The Politics of Reality Television: Global Perspectives

By Marwan M. Kraidy; Katherine Sender | Go to book overview

Chapter 6
Globalizing lifestyles?
Makeover television in Singapore

Tania Lewis1

The past decade has seen an explosion of lifestyle makeover television shows with audiences being urged to “renovate” everything from their homes, bodies, and children to their pets, a process that has seen the emergence of an army of lifestyle gurus on television advising us on what not to eat and what not to wear. While critical academic attention has largely focused on blockbuster reality television formats like Big Brother and Survivor, more recently a growing body of scholarship has started to focus on the “lifestyle turn” on television and the rise of the makeover format.2 To date much of the work on makeover television has focused on its role in the US and UK. However, in the past couple of years the lifestyle makeover show has become an increasingly global phenomenon with audiences around the world embracing everything from home renovation to plastic surgery makeover shows. This essay is concerned with examining the implications of the global dissemination of such modes of programming, associated as they are with ideologies of neoliberal individualism, self-surveillance and self-promotion, and with a strongly consumption-oriented aesthetic.3 It emerges out of a pilot study I have been conducting with Dr Fran Martin at the University of Melbourne as a preliminary step in a larger transnational comparative study of lifestyle programming in Asia in which we seek to examine the role of lifestyle television in both shaping and reflecting broader shifts in social and cultural identity accompanying the rise of consumer-based modes of modernity.4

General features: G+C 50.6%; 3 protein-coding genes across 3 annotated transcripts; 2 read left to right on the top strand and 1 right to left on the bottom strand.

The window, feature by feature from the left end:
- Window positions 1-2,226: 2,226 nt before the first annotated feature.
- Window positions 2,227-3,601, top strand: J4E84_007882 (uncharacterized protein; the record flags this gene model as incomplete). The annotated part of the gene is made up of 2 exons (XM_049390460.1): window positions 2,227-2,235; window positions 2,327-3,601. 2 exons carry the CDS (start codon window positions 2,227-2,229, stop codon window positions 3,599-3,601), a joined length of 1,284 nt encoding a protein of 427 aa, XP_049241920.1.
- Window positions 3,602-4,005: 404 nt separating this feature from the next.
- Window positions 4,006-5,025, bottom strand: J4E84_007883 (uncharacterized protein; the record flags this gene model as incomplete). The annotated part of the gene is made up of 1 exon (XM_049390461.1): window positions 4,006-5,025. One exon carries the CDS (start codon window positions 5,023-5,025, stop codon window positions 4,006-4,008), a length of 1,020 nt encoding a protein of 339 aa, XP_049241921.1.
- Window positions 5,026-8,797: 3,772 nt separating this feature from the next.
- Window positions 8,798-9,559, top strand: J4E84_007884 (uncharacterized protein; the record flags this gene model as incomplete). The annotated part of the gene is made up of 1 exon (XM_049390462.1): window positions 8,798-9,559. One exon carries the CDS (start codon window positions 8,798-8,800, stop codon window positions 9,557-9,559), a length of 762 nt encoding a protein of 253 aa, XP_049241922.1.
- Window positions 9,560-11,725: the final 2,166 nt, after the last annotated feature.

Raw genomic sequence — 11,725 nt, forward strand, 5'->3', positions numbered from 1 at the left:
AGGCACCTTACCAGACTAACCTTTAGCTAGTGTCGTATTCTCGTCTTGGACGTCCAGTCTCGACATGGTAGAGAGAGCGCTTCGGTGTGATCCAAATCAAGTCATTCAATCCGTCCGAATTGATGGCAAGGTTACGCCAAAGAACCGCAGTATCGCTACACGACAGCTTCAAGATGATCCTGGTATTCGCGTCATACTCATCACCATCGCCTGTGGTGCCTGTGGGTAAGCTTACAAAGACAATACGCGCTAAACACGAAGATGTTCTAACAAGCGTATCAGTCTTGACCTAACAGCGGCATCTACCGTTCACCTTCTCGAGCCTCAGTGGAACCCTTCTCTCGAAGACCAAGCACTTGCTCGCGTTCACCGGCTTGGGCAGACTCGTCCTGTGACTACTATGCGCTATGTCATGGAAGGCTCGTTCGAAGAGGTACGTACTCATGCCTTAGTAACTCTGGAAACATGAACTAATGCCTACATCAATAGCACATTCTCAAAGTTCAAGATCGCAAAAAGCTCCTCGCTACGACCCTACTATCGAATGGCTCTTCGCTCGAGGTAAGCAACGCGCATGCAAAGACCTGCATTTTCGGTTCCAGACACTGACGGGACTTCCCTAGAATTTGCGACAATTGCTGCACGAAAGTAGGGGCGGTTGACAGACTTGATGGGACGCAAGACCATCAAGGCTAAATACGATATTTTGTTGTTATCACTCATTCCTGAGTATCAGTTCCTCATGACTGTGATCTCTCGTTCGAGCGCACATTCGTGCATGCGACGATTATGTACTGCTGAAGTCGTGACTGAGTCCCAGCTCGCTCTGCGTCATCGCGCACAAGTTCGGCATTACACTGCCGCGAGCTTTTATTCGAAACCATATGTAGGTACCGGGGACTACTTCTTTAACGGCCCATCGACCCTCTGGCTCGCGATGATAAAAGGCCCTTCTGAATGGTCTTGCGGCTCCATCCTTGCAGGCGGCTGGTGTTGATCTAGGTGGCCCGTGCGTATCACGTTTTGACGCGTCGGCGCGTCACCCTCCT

Although some significant work has been done on Western television as a pedagogical tool for teaching modernity,5 extant studies explicitly discussing modernities outside “the West” have to date seldom approached television as an arena for the elaboration of hybridized forms of modern culture, citizenship and selfhood.6 Lifestyle television, concerned as it is with instructing audiences in modern consumer and lifestyle practices, offers a privileged vantage point from which to survey current configurations and transformations of consumer culture and modernity in the Asia-Pacific region. While it can be seen on the one hand as a carrier of global ideologies around consumerist and neoliberal modes of selfhood, the genre also offers potential insights into local modernities as it tends to be particularly marked by its ties to the “national ordinary” through its focus

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